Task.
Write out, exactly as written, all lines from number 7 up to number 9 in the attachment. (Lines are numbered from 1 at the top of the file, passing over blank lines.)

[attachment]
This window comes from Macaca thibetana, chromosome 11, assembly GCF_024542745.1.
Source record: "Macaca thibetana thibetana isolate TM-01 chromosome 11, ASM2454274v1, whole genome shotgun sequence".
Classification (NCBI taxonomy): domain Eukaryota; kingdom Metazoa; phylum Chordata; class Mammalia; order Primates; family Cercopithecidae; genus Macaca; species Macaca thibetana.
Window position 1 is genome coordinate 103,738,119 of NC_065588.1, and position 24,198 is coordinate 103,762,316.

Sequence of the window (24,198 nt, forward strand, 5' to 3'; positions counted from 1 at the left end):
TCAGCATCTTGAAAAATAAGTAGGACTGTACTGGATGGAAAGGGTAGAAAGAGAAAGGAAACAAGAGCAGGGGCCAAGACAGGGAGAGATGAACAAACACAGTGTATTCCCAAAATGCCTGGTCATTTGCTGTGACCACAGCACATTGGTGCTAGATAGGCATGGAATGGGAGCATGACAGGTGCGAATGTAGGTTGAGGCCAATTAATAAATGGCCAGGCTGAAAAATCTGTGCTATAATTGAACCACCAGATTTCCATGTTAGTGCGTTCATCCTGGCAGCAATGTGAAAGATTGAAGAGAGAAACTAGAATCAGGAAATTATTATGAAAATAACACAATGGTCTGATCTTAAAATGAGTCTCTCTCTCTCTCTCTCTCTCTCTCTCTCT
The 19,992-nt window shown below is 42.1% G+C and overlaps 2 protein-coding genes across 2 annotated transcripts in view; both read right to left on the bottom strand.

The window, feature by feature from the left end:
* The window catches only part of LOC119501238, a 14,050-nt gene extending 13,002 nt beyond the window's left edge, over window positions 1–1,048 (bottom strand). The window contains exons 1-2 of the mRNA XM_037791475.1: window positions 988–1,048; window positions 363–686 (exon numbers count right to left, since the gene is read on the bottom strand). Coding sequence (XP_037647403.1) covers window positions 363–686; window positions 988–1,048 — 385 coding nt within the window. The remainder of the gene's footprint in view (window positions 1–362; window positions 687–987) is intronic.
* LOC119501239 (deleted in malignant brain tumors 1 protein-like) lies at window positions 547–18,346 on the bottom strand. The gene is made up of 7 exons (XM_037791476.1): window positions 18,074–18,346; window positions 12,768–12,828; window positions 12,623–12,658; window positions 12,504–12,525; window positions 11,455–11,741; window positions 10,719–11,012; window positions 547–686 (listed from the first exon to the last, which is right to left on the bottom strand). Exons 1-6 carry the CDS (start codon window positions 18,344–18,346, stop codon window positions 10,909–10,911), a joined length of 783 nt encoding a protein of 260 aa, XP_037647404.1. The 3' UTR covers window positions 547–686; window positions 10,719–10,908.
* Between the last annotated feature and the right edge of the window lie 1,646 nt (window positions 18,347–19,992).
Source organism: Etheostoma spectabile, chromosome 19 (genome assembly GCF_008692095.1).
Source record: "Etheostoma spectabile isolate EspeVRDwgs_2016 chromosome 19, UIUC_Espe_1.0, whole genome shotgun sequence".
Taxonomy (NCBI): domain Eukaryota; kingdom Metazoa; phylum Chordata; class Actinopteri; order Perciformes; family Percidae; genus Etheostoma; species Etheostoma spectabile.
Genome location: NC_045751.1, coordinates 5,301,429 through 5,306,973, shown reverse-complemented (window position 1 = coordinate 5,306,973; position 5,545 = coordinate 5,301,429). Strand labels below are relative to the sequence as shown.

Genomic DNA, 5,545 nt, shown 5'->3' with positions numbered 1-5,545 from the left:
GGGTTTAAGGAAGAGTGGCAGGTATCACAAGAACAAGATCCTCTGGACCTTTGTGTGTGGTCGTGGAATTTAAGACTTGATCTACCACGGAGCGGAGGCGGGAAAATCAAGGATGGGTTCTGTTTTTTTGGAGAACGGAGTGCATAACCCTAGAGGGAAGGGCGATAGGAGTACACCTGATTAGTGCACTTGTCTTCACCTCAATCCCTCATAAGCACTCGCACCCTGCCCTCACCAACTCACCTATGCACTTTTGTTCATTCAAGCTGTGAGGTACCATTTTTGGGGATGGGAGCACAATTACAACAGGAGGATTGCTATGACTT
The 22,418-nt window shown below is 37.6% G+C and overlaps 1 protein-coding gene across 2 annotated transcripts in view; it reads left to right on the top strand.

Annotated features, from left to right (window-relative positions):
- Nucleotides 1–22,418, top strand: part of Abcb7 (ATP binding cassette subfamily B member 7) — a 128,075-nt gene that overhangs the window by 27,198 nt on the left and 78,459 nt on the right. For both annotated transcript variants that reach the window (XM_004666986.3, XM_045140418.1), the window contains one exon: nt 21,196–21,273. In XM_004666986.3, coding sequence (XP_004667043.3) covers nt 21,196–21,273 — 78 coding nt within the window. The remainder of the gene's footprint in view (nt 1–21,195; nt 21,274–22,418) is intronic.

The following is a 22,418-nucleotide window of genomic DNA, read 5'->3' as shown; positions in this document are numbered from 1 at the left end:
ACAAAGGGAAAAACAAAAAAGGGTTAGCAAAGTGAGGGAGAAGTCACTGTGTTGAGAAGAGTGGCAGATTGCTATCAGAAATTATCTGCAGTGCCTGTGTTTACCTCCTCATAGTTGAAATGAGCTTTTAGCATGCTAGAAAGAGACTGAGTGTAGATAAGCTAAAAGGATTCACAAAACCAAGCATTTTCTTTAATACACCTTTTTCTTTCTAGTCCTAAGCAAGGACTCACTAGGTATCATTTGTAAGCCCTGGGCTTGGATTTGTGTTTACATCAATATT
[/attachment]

The 19,992-nt window shown below is 42.1% G+C and overlaps 2 protein-coding genes across 2 annotated transcripts in view; both read right to left on the bottom strand.

The window, feature by feature from the left end:
* The window catches only part of LOC119501238, a 14,050-nt gene extending 13,002 nt beyond the window's left edge, over window positions 1–1,048 (bottom strand). The window contains exons 1-2 of the mRNA XM_037791475.1: window positions 988–1,048; window positions 363–686 (exon numbers count right to left, since the gene is read on the bottom strand). Coding sequence (XP_037647403.1) covers window positions 363–686; window positions 988–1,048 — 385 coding nt within the window. The remainder of the gene's footprint in view (window positions 1–362; window positions 687–987) is intronic.